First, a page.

Murphy, Tina

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    Introduction
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    Speaks of her early life, starting school at four years old. Remembers her teachers and that she was the only Catholic on Church Road, and the only Catholic in her school. Discusses school subjects and early childhood, moving to town, and her college certificates in bookkeeping, typing and shorthand.
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    Relates stories about moving to Boston with her sister and her sister's baby, and finding a job in Boston. Tina lied about her age to get a job in a kitchen at a mental institution; she changed jobs in the institution and became a seamstress and eventually trained to be a nurse at the mental institution. She worked 12 hours days, and became an RN. Eventually she became Chief Supervisor. Talks about medical advancements.
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    Talks about coming back to PEI. Mentions she does not know much about Ireland. Her father came from Newfoundland as an infant, and her mother was also from Newfoundland.
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    Talks about Church Road, buying land, clearing 100 acres of land, planting potatoes for the winter, and animals on the farm. Her mother kept hens, and father kept horses.
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    Tape drops
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    Discusses a brother's education: Prince of Wales College, St Dunstan's University, Mount Allison University. Her brother, Will, was a carpenter in California (he never came back to PEI); he made a violin and played it. He also built houses.
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    Recalls that her father spoke about the Irish having hard times, but they were very happy. Tina was eight years younger than her sister [Mary Alice] and so she was alone most of the time, not many people to play with. She liked working outdoors with her father. Tina's sister was Mary Alice. She lived in Concord Massachusetts, with a husband and five children.
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    Tina's father came to Prince Edward Island as an infant. He worked in the States for awhile. Recalls seven or eight families that settled on Church Road, and theirs was the only Irish family on the road.
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    Irish relationships were good. Tina's father got along with everybody. He was a good neighbour. Many of their neighbours were Scottish. Tina speaks of Mrs. Jean ?
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    Tells the story about winning a school penmanship contest, with an elaborate certificate. When school got out a bully put her head into the snow and her certificate was damaged. Recalls being bullied, perhaps because she was the only Catholic. Remembers a boy wrapped a dead snake around her shoulders. She would head home as fast as she could go to avoid being bullied.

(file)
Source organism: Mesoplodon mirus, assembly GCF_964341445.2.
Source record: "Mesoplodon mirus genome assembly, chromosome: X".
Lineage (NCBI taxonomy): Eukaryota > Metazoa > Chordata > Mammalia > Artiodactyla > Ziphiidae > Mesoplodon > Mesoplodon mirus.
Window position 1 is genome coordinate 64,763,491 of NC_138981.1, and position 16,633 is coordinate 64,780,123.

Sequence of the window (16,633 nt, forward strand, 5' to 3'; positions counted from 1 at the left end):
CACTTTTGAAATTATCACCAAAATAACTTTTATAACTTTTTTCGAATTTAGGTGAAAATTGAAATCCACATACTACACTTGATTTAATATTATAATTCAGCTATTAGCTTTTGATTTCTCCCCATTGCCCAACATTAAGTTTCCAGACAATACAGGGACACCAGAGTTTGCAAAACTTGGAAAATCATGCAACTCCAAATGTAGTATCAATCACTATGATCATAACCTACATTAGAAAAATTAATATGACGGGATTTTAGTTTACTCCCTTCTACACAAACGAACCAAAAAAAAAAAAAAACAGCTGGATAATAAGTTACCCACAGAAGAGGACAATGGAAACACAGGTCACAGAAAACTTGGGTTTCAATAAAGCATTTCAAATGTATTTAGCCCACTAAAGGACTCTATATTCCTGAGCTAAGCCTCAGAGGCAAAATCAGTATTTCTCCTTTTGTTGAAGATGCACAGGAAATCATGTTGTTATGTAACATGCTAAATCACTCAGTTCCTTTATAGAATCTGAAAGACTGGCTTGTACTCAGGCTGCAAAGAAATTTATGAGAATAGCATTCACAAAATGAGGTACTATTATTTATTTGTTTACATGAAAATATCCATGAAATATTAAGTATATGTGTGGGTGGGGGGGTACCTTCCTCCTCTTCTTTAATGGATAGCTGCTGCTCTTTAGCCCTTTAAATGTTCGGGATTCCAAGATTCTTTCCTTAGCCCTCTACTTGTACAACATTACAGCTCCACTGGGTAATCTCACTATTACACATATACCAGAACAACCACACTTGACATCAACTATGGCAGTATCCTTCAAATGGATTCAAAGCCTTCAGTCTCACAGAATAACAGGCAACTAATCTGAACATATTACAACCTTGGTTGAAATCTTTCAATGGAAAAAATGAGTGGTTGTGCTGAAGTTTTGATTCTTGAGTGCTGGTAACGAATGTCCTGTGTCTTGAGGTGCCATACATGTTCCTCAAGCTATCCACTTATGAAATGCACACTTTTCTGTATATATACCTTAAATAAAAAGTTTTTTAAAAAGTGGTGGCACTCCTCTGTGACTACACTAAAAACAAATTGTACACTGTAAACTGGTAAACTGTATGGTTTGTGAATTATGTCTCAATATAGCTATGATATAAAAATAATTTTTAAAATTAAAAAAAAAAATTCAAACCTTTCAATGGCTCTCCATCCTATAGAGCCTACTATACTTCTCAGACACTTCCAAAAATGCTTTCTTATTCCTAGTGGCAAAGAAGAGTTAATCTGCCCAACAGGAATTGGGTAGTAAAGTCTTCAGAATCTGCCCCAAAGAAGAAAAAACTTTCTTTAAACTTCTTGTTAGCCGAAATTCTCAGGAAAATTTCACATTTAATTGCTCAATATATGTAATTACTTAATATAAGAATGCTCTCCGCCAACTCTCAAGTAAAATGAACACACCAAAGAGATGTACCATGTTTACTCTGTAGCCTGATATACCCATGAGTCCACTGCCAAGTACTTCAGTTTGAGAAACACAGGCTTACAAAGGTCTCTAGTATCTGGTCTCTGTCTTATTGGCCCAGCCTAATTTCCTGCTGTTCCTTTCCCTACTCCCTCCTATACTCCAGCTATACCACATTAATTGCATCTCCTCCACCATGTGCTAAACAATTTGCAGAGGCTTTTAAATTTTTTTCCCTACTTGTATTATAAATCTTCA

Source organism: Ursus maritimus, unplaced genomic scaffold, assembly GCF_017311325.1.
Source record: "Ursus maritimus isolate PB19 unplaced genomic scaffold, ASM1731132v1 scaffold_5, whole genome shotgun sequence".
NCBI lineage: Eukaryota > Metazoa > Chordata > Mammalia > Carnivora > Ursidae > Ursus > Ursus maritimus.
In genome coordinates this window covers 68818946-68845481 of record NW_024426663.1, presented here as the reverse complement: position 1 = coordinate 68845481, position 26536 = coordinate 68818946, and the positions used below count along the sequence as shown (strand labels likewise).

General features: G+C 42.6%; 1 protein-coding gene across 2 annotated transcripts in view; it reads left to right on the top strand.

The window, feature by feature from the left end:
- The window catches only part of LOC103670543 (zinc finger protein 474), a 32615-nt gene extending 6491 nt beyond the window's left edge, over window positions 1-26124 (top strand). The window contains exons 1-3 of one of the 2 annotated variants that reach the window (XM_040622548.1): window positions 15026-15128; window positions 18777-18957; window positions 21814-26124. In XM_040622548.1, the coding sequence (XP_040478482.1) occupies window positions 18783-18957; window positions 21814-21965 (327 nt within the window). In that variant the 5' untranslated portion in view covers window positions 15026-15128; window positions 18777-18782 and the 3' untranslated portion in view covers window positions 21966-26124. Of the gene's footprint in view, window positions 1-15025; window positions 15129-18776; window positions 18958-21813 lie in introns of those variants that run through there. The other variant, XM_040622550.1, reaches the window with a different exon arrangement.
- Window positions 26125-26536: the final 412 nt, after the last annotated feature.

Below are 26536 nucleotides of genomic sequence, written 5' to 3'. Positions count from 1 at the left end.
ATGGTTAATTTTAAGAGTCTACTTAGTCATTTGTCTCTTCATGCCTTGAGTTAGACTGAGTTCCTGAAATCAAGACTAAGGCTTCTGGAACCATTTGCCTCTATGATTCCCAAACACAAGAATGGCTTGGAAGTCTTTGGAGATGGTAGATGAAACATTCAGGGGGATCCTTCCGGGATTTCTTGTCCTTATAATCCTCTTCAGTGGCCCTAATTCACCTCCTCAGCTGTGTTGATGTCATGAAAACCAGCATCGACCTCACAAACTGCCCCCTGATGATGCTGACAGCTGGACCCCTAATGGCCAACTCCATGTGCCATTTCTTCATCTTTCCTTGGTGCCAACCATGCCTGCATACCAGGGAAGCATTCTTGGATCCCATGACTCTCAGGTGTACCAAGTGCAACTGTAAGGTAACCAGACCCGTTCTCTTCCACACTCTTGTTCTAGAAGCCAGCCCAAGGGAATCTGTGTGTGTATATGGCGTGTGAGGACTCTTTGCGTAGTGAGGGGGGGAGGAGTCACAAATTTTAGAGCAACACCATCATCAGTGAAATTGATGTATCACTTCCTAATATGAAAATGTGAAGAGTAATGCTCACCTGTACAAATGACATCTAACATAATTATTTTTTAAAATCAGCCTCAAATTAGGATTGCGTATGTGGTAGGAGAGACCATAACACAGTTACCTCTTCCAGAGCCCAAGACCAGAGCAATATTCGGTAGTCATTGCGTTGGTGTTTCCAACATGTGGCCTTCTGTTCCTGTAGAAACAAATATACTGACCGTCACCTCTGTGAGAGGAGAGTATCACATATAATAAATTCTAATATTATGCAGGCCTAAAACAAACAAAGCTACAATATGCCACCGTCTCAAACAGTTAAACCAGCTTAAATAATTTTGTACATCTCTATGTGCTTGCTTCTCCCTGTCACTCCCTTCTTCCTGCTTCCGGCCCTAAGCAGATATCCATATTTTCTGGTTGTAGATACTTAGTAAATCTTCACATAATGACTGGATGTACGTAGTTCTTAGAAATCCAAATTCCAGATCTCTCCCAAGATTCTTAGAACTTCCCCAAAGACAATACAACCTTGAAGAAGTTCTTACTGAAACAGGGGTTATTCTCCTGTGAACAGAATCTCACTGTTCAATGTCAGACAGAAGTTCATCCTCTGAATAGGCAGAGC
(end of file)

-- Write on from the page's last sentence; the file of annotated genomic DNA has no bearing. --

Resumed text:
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    Says that she likes to drive by the old homestead on Church Road. It was bought and turned into a hall. Tina remembers the beautiful home orchard: apples, crab apples, cherries, plums, gooseberries, and rows of currant bushes. Remembers that if she picked the currants well she would be allowed to drive the horse when they went to the store. It was seven miles to nearest store in St. Peter's.
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    Remembers her father and her brother Will playing the fiddle well. She wanted to play but was discouraged. Tina loved to dance. Her father was a step-dancer. Recalls company coming to visit on Saturdays and Sundays. Remembers the athletic field (with horseshoes and a high jump area) and her father and Will being athletic. Says that her grandparents did not live on the Church Road, they lived on the next road over, Milburn Road. Tina loved visiting her grandparents on her mother's side. She adored her Uncle Bill and remembers staying with her aunt and uncle for a few days. She never knew her paternal grandparents.
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    Remembers having a big school card for learning with the capitol letters and small letters. Tina was a good speller at a young age. Recalls her mother knitting; she had a loom upstairs. She would take white cloth up east for dyeing. After a week they retrieved the dyed cloth and Tina's mother made a fine suit for her father. Her mother crocheted with beautiful edgings. She was a good sewer and Tina had lovely homemade dresses, jackets and knee high stockings. She was the best dressed kid in school.
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    Recollects her mother baking on old fashioned stoves, 85 years ago. Speaks of how her mother tested the stove temperature. Recalls old fashioned tea parties, with dancing platforms for square dancing, square dancing. Tina's father made a stand for her mother's decorated three tiered cakes.